The OneAPI from the GSMA does have some very interesting promise in terms of dramatically simplifying the way that you, the developer, interacts with network operators. What appears to be at play here is a framework that allows for the folks who currently run the interconnects (such as mBlox or End2End) to provide more robust services going beyond just SMS and MMS but including location and presence, and perhaps most importantly, billing. I was a bit slow on the uptake on figuring out exactly the who and why of the presenters on this segment were, since the name Aepona didn’t ring any bells for me. I found it interesting that it was a third party promoting this, rather than the GSMA directly or any of the operators. In fact, the specs are hosted at (a page which carries GSMA branding and contact info). A tad bit of digging shows that Apeona is really the latest incarnation of Apion, which was one of the infrastructure providers consumed by in the late 90’s. In fact their current management team is a virtual who’s who of Openwave back from the glory days (not meant in any sort of pejorative sense). They certainly have the technical knowledge and industry experience to make this sort of thing work, so let’s hope for success as it would be a good thing for all of us!

There was also a brief segment on managing security in the world of Mobile Web 2.0. Actually, it was more of a cautionary note than anything else, boiling down to reminders to not forget about managing security. Rightly so they point out that in its previous incarnations there has not been the need to worry so much about web exploits and hijacking in the mobile space as the capabilities have just not been present in the browsers. However, now that we’re marching forward with robust scripting engines and platforms that are finding ways to expose sensitive data, security issues need to come to the forefront. The big three Web based exploits: Cross Site Scripting, Cross Site Request Forgery, and Click Jacking are all issues that need to be mitigated against in the mobile context. That, and just like with a laptop, it is important to have security for sensitive data that may be exposed on a misplaced (or stolen) device.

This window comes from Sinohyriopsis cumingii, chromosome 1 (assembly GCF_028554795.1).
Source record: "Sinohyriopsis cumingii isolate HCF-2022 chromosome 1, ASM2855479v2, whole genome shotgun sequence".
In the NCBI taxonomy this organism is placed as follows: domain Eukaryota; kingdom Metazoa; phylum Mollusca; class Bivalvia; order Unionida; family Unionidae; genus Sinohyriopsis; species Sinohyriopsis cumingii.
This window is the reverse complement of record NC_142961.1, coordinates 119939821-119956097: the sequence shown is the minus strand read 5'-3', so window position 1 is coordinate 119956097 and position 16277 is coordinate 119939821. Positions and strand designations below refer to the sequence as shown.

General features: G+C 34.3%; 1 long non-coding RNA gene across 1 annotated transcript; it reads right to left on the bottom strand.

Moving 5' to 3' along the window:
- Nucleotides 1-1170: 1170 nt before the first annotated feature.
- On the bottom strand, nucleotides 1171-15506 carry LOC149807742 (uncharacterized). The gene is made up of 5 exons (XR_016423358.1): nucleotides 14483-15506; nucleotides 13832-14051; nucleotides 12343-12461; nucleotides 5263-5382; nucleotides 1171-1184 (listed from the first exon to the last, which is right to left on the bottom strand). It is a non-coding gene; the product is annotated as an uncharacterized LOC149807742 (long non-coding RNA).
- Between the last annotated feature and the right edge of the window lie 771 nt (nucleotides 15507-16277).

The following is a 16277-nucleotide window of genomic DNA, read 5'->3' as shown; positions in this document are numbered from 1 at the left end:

So what? Really, what was AT&T getting at here? As far as I can tell, it seems that they simply want to stay in the consciousness of the developers, and remind them that they exist beyond just being the purveyor of the iPhone here in the states. They are trying to send the message that there are interesting and relevant things going on in the network and across their handset range. Ok, fine and good, but when it comes to where the rubber meets the road, they had the following advice:

  • Determine when to use a web app and when to use a widget based app
  • Be aware that advanced features may not work on all devices
  • Test applications on a variety of devices and network conditions
  • Take advantage of ‘broadly supported standardized initiatives’ as devices become available (emphasis mine)
  • Profile devices to determine their capabilities
  • Implement device management and security policies

So, the folks at AT&T were really not going out on a limb here. They want you, the developer, to be aware of what’s going on in the industry, but as we’ve heard somewhere before, don’t rush out an expect it to just work. Ah yes, the joys of mobile development.

Well folks, that’s all for now. Something tells me you’re not going to be surprised by any of this. If you’ve started poking around at BONDI, I’d love to hear your impressions, or thoughts about anything else I’ve got to say. Till next time. Enjoy!